Geoff Thomas

Geoff Thomas on fishing

Geoff Thomas: October brings a smile to ocean fishermen

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There is something psychologically positive about the calendar clicking over to October. Photo / Supplied
There is something psychologically positive about the calendar clicking over to October. Photo / Supplied

It is time to brush the cobwebs off the cables running into the outboard engine.

When it comes to snapper fishing, there is something psychologically positive about the calendar clicking over to October and prospects on the water seem brighter every day.

August and September are the worst months for catching snapper according to surveys of anglers over the years, and with warmer weather and the traditional start of the summer season looming at Labour Weekend, it is time to brush the cobwebs off the cables running into the outboard engine and check the batteries. The sun seems warmer and the garden is coming alive. And that is without even mentioning the rugby.

Reports this week from out on the water are more positive, too.

A lot of bird activity involving gannets and terns around the Manukau Harbour entrance is an indication of fish moving into the harbour, with kahawai, snapper and trevally being reported among catches, as well as the gurnard which are expected at this time of year.

Snapper are several weeks early turning up in the harbour, but there are a lot of small fish among them. One tip from veteran angler John Moran is to keep baits moving.

Last Saturday saw the best runs of whitebait all season in the lower Waikato River, with one fisherman catching 20kg, but the next day it was back to normal with few fish in the nets.

Small schools of snapper are also turning up on both sides of the Rangitoto Channel, off the Takapuna cliffs and where the sand barges used to be anchored. The southern side of the cable line between The Noises and Tiritiri Matangi Island is also holding some fish, but with a lack of bird activity, a keen eye on the screen of the fish-finder is needed.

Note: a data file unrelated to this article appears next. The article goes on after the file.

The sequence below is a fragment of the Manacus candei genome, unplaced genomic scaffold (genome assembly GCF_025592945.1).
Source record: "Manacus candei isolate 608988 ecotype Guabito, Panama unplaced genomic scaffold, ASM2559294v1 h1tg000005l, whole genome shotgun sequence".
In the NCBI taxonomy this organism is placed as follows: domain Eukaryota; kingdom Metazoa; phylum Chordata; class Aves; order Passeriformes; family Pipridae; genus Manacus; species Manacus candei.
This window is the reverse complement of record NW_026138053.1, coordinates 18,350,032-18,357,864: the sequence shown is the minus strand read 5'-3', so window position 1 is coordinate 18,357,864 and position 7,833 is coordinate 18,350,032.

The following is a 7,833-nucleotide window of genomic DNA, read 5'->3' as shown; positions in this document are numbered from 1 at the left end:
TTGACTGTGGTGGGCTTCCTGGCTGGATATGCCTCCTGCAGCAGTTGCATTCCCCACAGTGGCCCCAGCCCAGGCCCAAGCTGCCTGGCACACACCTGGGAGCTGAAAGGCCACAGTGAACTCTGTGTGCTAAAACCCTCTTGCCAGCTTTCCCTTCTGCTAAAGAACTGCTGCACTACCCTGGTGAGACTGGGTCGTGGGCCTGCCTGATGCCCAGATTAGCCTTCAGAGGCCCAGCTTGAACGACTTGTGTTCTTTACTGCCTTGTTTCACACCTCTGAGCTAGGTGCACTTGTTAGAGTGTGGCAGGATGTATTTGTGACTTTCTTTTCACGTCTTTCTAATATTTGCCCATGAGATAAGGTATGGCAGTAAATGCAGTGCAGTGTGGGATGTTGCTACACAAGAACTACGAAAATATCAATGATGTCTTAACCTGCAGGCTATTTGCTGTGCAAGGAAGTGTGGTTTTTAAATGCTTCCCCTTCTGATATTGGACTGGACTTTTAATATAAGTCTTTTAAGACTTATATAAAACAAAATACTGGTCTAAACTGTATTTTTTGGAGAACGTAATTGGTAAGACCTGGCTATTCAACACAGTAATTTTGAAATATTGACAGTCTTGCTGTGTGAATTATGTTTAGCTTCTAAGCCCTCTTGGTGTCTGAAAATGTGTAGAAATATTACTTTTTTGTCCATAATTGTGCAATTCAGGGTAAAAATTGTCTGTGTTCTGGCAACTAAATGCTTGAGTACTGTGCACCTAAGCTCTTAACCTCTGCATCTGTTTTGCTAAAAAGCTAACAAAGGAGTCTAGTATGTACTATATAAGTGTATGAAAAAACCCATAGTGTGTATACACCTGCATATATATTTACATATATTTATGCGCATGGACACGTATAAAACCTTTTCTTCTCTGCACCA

Drifting with soft baits worked well for two anglers who took home limit bags of snapper up to 7kg. They were fishing in 20m of water and working the lures when they saw sign on the sounder.

Straylining with large baits in close to the rocks around Tiri has also produced some snapper to 8kg.

Scallops are in top condition, so a trip to the Haystack and The Noises for straylining fresh baits on the incoming tide and a dive for scallops sounds like a good option, with northerly winds expected.

Fishing from the rocks on the northern side of Kawau Island has produced some good snapper and kahawai for local anglers.

Further north, charter skippers are looking forward to increased activity after a long winter. "It is still tough," said Aaron Covavitch of the vessel Thor, based at Ti Point, "but there is a bit of life. The birds are starting to work on baitfish, and the snapper will start moving down from Bream Bay soon. It is not far off."

He said tarakihi were the main catch and were easy to find. "They love cold water. Just anchor on the pins and use small hooks and squid tentacles. They have no teeth and love to eat worms, so a small, wiggly tentacle is ideal."

Small hapuku were also moving into shallow water along the east coast, which for 'puka is 80-120m.

The last hour of the day was the best time for snapper.

In the Bay of Plenty, tarakihi are also popular, and can be found in 20m off Papamoa and all the way down the coast wherever rocks and foul can be located among the mud and sand.

There has been a bonus for snapper fishermen in Tauranga Harbour, with fish coming from 8m of water off Matakana Island. When small kahawai can be seen working on the surface, there have been good numbers of snapper under them.

Tarakihi and gemfish are coming from deep water off Whakatane and the first kingfish are starting to turn up at White Island.

Snapper are still slow in the Bay of Islands, where the water was 12.8C at the Russell Wharf after a spell of cold weather, and barracouta have moved back in. So the runs of school snapper are expected to be late this year.

There are gurnard and tarakihi at 40m, but out wide hapuku fishing has been good - although with the price of fuel, fewer boats are venturing out. As in the Hauraki Gulf, 'puka pups - young fish - can be found much closer over the next two months.

It is worth towing lures when travelling out to the 'puka grounds, as skipjack tuna have been around all year and albacore should turn up soon.

More fishing action can be found on Rheem Outdoors with Geoff, 5.30 tonight on TV3, where Dan Carter catches his first kingfish and biggest snapper at Great Barrier Island, and on the new internet television channel FishnHunt.Tv

- NZ Herald

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